What is direct anterior approach hip replacement surgery?
Direct anterior approach hip replacement surgery is a minimally invasive form of total hip replacement that offers benefits which include less pain and faster recovery following surgery. Like traditional total hip replacement, the anterior approach is designed to achieve the same functional result – to restore the hip joint by implanting artificial components. However, the technique used with the direct anterior approach is significantly less invasive. During the procedure, your surgeon will use specialized techniques in order to cause the least amount of trauma possible to the muscles and tissues surrounding the joint.
What is the difference between direct anterior hip replacement and traditional hip replacement?
In traditional hip replacement surgery, the procedure is performed through a large incision along the side or back of the hip, and it involves cutting through or detaching muscles and tissues around the hip joint and then surgically reattaching them. However, direct anterior approach hip replacement uses a smaller incision on the front of the hip. Instead of cutting and reattaching muscles and tendons, they are carefully moved out of the way and returned to their proper position once the implant is in place. This results in much less tissue damage and a faster recovery, among other benefits.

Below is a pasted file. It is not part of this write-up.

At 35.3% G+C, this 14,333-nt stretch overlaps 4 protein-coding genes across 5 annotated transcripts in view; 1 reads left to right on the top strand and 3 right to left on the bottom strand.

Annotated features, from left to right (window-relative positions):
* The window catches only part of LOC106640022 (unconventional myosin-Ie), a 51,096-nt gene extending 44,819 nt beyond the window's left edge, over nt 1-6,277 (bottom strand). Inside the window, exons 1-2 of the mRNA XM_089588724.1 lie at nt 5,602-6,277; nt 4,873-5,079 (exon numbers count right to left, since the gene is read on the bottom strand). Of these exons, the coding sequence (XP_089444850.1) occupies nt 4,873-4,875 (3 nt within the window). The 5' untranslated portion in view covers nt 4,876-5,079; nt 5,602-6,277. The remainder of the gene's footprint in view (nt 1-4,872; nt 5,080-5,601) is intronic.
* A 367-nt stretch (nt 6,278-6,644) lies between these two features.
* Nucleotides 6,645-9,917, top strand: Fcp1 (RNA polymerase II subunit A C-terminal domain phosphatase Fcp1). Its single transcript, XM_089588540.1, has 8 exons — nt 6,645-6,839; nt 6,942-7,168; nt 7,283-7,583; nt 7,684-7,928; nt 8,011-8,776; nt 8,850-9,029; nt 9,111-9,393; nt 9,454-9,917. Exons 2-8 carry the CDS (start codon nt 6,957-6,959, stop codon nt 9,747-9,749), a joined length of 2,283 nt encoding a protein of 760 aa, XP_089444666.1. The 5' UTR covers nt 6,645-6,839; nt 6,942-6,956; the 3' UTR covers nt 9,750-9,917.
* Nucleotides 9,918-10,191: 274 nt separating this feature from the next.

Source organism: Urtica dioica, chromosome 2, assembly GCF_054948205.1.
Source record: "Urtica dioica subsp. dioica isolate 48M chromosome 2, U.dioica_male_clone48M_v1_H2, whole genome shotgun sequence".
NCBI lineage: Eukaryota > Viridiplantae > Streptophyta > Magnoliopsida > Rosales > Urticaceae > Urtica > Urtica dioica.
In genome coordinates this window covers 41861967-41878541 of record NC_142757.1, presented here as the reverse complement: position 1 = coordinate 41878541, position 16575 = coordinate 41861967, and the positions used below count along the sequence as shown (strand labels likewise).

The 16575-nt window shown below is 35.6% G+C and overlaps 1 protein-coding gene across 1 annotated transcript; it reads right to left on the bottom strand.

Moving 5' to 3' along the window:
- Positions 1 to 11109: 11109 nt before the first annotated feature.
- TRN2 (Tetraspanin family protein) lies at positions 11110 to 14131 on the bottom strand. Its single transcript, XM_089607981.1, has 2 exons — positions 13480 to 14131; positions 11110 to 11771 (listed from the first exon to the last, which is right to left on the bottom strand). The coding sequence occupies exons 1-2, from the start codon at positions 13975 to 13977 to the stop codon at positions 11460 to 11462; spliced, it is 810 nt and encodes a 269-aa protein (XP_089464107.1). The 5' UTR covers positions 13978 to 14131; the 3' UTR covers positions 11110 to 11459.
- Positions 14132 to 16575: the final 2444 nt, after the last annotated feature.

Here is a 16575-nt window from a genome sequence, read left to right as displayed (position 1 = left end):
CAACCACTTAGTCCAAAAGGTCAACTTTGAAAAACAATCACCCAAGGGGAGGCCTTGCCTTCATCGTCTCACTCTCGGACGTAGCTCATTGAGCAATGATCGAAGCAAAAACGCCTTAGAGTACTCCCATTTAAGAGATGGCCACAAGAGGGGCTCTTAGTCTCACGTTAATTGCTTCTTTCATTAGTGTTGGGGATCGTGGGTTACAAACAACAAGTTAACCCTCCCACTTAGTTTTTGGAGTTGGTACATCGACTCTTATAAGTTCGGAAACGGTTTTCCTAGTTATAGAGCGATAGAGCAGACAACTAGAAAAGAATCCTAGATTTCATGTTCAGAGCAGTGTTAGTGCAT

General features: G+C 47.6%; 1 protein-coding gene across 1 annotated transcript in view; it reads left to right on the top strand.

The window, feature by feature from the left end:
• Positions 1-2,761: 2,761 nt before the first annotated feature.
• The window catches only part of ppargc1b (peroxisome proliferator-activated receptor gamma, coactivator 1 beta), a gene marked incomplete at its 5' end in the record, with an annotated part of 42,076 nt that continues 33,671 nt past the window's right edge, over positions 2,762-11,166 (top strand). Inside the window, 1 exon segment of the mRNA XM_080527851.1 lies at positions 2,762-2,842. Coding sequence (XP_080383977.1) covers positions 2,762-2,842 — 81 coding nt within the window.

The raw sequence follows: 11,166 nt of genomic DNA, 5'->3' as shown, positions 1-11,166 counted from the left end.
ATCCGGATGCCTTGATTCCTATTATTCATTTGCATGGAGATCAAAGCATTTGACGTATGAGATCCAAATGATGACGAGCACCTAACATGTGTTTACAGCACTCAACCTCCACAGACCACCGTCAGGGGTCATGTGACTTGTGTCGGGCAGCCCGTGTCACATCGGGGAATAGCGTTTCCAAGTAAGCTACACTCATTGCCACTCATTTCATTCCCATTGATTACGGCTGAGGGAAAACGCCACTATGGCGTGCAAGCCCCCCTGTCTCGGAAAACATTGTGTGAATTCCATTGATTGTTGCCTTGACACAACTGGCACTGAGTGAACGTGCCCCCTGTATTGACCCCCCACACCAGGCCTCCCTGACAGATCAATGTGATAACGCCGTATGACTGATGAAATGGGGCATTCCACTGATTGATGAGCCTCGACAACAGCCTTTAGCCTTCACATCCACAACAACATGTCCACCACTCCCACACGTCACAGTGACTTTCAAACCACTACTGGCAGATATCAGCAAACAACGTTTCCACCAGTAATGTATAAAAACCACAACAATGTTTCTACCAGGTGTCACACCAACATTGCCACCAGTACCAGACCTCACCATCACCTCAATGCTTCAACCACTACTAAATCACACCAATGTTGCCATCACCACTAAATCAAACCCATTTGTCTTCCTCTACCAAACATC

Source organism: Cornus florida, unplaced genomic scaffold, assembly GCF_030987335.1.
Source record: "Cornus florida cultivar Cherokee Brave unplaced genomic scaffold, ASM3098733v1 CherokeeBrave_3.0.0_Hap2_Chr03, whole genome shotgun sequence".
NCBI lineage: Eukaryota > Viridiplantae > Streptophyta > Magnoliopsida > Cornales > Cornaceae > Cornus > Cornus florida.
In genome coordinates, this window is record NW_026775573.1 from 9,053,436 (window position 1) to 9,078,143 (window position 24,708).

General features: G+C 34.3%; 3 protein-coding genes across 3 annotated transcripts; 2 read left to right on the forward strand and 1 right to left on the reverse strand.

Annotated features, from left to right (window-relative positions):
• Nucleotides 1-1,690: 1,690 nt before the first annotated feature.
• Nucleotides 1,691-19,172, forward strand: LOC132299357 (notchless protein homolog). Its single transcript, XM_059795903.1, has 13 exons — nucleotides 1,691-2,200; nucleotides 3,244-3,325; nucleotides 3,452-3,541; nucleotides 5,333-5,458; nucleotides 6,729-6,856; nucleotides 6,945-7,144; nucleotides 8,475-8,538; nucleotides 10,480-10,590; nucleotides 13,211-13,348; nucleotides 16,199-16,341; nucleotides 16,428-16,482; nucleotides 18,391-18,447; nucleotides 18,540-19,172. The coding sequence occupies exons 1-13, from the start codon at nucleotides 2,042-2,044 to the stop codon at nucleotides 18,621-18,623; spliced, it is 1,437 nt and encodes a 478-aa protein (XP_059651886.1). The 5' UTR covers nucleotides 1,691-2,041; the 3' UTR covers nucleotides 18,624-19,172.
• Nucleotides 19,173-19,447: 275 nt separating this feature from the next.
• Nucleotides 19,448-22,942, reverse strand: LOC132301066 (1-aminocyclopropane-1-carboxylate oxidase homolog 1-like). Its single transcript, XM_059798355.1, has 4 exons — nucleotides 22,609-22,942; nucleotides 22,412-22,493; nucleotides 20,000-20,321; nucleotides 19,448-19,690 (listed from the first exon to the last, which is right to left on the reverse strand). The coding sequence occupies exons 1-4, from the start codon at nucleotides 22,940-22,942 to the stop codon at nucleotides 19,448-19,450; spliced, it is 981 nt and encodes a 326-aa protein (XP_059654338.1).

What are the advantages of undergoing minimally invasive hip replacement surgery?
In addition to the functional benefits of undergoing a hip replacement, which include improved joint function and reduced or eliminated hip pain, some of the advantages of undergoing direct anterior hip replacement surgery include:
- Smaller incision
- Reduced damage to muscles and tendons
- Faster recovery time
- Shorter hospital stay
Am I a candidate for direct anterior approach hip replacement?
Patients who are suffering from arthritis of the hip or a hip fracture may be candidates for this type of procedure. However, the direct anterior approach is not the best surgical option for everyone. Consult with your surgeon to find out what is best for your situation.